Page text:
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Open Access research with a European policy impact...

The Strathprints institutional repository is a digital archive of University of Strathclyde's Open Access research outputs. Strathprints provides access to thousands of Open Access research papers by Strathclyde researchers, including by researchers from the European Policies Research Centre (EPRC).

EPRC is a leading institute in Europe for comparative research on public policy, with a particular focus on regional development policies. Spanning 30 European countries, EPRC research programmes have a strong emphasis on applied research and knowledge exchange, including the provision of policy advice to EU institutions and national and sub-national government authorities throughout Europe.

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Estimation of the power electronic converter lifetime in fully rated converter wind turbine for onshore and offshore wind farms

Givaki, K and Parker, M and Jamieson, P (2014) Estimation of the power electronic converter lifetime in fully rated converter wind turbine for onshore and offshore wind farms. In: 7th IET International Conference on Power Electronics, Machines and Drives (PEMD 2014). IET, pp. 1-6. ISBN 978-1-84919-815-8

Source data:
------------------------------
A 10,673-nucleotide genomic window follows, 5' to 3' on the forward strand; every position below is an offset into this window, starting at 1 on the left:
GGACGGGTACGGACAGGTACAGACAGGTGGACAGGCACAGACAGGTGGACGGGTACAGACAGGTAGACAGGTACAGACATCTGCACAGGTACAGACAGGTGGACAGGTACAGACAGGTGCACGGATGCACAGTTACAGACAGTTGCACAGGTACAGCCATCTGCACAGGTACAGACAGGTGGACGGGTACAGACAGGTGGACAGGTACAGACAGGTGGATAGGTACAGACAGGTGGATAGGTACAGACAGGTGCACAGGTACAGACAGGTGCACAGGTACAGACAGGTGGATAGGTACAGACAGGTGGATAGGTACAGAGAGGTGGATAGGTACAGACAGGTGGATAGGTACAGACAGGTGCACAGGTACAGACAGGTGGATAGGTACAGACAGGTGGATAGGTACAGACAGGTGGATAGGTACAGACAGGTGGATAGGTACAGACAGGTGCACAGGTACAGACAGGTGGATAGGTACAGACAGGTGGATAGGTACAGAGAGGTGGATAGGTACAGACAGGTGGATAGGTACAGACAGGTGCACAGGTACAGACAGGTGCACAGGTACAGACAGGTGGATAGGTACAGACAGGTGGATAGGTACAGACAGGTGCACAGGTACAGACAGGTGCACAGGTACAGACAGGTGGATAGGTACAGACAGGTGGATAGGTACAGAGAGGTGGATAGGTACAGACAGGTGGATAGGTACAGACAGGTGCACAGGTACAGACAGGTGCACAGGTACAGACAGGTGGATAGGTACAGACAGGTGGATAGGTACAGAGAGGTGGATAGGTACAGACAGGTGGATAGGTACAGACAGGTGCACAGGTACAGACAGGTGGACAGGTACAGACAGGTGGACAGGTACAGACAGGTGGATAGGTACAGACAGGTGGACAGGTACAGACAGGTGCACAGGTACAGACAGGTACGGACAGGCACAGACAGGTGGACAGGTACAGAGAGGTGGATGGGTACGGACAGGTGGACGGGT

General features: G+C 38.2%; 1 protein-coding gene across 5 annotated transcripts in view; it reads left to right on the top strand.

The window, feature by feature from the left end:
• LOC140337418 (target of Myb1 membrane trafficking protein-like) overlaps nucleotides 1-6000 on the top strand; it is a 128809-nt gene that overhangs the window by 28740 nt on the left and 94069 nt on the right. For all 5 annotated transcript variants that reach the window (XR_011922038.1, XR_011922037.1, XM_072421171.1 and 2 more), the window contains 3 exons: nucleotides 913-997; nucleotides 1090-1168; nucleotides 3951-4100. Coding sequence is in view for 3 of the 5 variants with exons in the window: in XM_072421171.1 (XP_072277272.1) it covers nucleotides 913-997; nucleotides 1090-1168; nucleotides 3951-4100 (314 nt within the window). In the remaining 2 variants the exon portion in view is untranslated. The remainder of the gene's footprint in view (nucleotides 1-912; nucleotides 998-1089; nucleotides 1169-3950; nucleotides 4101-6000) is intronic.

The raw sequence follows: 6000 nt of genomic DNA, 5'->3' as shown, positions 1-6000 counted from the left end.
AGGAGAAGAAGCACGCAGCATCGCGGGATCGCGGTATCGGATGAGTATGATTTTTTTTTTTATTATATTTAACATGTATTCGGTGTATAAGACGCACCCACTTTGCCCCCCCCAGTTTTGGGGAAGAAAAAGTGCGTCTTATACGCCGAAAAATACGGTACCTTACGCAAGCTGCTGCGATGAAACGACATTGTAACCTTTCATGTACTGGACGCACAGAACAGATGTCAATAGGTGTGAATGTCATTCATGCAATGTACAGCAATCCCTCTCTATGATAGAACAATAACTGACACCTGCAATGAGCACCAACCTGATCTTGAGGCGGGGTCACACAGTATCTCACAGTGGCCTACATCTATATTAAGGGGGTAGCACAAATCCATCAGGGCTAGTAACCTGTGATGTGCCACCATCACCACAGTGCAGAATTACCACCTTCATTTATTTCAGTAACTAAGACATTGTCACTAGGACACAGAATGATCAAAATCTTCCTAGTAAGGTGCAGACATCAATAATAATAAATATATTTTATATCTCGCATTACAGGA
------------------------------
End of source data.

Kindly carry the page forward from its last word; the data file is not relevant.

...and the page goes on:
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A comparison has been made of the converter lifetime for a 3MW fully rated converter horizontal axis wind turbine located onshore and offshore. Simulated torque and speed of the turbine shaft were used to calculate voltage and current time series, that was used to calculate the junction temperatures of the diode and IGBT in the generator-side converter by a thermal-electrical model. A rainflow counting algorithm was applied to the junction temperature in combination with an empirical model of the lifetime estimation, to calculate the lifetime of the power electronic modules in the turbine. The number of parallel modules for each location to achieve 20 years life time has also been found. Simulations show the lifetime consumption rate of the diode and IGBT is decreased exponentially by increasing number of parallel modules, lowering the average temperature. The offshore wind turbine has a higher lifetime consumption rate, requiring a slightly higher converter rating to achieve a 20-year lifetime, but this difference is small, and both turbines will use the same number of modules.